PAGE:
Cherokee Sunrise Ceremony Research Paper

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The Apache Sunrise Ceremony or na'ii'ees is an arduous communal four-day ceremony that Apache girls of the past and present experience soon after their first menstruation. Through numerous sacred ceremonies, dances, songs, and enactments, the girls become imbued with the physical and spiritual power of White Painted Woman, and embrace their role as women of the Apache nation. For most of the four days and nights, to songs and prayers, they dance, as well as run toward the four directions. During this time, they also participate in and conduct sacred rituals, receiving and giving both gifts and blessings, and experiencing their own capacity to heal. In the early 1900s, when the U.S. government banned Native American spiritual practices…show more content…
The first woman, White Painted Woman (also known as Esdzanadehe, and Changing Woman) survives the great Flood in an abalone shell, then wanders the land as the waters recede. Atop a mountain, she is impregnated by the sun, and gives birth of a son, Killer of Enemies. Soon afterwards, she is impregnated by the Rain, and gives birth to Son of Water. However, the world the People live in is not safe until White Painted Woman's sons kill the Owl Man Giant who has been terrorizing the tribe. When they return from their victory, bringing the meat they have hunted, White Painted Woman expresses a cry of triumph and delight, which later will be echoed by the godmother at the Sunrise Ceremony. She then is guided by spirits to establish a puberty rite to be given for all daughter born to her people, and to instruct the women of the tribe in the ritual, and the rites of womanhood. When she becomes old, White Painted Woman walks east toward the sun until she meets her younger self, merges with it, and becomes young again. Thus repeatedly, she is born again and again, from generation to…show more content…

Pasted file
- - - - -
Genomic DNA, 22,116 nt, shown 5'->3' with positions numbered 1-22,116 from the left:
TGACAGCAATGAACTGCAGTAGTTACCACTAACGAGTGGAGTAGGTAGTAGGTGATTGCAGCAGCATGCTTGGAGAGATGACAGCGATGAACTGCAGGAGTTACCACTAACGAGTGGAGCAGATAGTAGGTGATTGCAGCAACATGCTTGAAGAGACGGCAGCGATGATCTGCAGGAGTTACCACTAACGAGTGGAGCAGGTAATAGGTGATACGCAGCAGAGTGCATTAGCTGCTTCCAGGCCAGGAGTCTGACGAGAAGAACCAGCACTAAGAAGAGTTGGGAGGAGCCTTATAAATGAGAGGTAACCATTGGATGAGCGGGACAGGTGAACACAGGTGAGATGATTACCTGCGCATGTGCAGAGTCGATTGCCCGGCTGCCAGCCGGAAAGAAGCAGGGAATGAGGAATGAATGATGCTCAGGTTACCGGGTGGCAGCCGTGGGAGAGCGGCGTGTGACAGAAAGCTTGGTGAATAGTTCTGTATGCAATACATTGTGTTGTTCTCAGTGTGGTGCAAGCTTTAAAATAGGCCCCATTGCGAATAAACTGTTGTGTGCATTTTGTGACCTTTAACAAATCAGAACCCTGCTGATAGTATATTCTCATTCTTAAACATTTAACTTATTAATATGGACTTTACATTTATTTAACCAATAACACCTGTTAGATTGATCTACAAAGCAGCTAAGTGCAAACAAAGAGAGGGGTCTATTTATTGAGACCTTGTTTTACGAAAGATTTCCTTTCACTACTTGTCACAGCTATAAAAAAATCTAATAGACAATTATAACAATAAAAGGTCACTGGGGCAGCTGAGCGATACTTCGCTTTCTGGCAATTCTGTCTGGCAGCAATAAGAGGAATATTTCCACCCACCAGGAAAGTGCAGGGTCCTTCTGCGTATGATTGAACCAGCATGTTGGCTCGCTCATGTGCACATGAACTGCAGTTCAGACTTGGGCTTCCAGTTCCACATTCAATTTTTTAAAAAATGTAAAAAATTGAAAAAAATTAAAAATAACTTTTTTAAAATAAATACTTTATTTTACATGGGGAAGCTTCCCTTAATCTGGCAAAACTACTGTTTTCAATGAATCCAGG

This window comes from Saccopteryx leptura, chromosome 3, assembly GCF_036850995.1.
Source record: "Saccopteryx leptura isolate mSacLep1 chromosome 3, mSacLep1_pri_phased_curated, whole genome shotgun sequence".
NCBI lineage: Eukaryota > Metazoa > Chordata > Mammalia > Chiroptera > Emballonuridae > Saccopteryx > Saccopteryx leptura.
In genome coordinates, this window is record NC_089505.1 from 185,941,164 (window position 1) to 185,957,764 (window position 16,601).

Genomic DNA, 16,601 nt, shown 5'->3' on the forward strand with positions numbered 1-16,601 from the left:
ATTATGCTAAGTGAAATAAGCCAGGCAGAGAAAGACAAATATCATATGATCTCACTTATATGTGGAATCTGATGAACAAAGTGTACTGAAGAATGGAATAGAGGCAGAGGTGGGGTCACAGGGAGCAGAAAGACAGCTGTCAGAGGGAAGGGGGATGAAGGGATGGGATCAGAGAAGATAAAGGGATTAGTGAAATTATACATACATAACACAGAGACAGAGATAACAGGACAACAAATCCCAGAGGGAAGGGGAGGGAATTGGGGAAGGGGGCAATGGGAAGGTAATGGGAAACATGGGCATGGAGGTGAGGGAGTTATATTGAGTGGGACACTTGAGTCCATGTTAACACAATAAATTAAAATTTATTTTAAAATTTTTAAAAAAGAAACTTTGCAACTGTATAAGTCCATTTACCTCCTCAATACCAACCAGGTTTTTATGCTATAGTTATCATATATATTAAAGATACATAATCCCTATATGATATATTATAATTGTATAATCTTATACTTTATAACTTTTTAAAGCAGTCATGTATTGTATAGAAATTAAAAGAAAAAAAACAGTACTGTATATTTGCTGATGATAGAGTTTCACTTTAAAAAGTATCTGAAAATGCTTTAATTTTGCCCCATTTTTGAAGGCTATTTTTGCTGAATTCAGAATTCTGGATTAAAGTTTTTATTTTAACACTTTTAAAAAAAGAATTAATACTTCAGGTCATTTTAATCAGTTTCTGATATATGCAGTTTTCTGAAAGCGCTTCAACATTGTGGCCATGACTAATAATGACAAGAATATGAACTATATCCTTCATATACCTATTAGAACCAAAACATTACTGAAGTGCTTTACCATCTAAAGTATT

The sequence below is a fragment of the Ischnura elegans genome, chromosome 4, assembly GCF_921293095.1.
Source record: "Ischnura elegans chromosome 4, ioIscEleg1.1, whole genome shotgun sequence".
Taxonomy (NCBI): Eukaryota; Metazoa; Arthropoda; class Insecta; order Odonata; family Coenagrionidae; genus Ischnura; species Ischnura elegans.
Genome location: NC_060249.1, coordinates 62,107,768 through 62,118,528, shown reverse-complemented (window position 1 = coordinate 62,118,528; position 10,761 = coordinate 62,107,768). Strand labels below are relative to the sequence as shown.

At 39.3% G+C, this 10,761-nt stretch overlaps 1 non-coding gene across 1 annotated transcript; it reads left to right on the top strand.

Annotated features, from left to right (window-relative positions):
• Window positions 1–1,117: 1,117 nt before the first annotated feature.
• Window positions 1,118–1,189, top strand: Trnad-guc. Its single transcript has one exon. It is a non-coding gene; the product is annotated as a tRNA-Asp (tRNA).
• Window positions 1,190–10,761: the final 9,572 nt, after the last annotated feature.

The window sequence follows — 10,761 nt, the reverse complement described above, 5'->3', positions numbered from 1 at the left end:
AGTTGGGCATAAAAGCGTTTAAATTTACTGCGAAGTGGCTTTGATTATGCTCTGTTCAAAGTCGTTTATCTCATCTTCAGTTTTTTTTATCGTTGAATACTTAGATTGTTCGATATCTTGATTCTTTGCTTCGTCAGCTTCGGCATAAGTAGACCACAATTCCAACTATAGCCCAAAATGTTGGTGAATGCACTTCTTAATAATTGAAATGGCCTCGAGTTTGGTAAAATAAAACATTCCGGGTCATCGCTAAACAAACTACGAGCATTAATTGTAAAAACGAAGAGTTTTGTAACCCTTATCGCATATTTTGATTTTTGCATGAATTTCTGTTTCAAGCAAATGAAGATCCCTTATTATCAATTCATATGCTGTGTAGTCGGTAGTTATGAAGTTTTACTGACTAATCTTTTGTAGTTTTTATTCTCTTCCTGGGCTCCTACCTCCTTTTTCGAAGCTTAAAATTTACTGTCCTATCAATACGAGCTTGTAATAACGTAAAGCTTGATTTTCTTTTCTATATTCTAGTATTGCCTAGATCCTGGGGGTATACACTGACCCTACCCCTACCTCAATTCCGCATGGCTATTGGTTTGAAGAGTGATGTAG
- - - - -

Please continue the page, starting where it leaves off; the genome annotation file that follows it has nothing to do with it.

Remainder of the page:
Her temperament during the ceremony is believed to be the primary indicator of her temperament throughout her future life. Not only does she give to the community - food, gifts, healings, blessings, but she also joyfully receives from the community blessings, acceptance and love. Throughout the ceremony, she receives prayers and heartfelt wishes for prosperity, wellbeing, fruitfulness, a long life, and a healthy old age. Finally, the Sunrise ceremony serves the community as well as the girls entering womanhood. It brings extended families and tribes together, strengthening clan obligations, reciprocity and emotional bonds, and deepening the Apache's connection to his or her own spiritual

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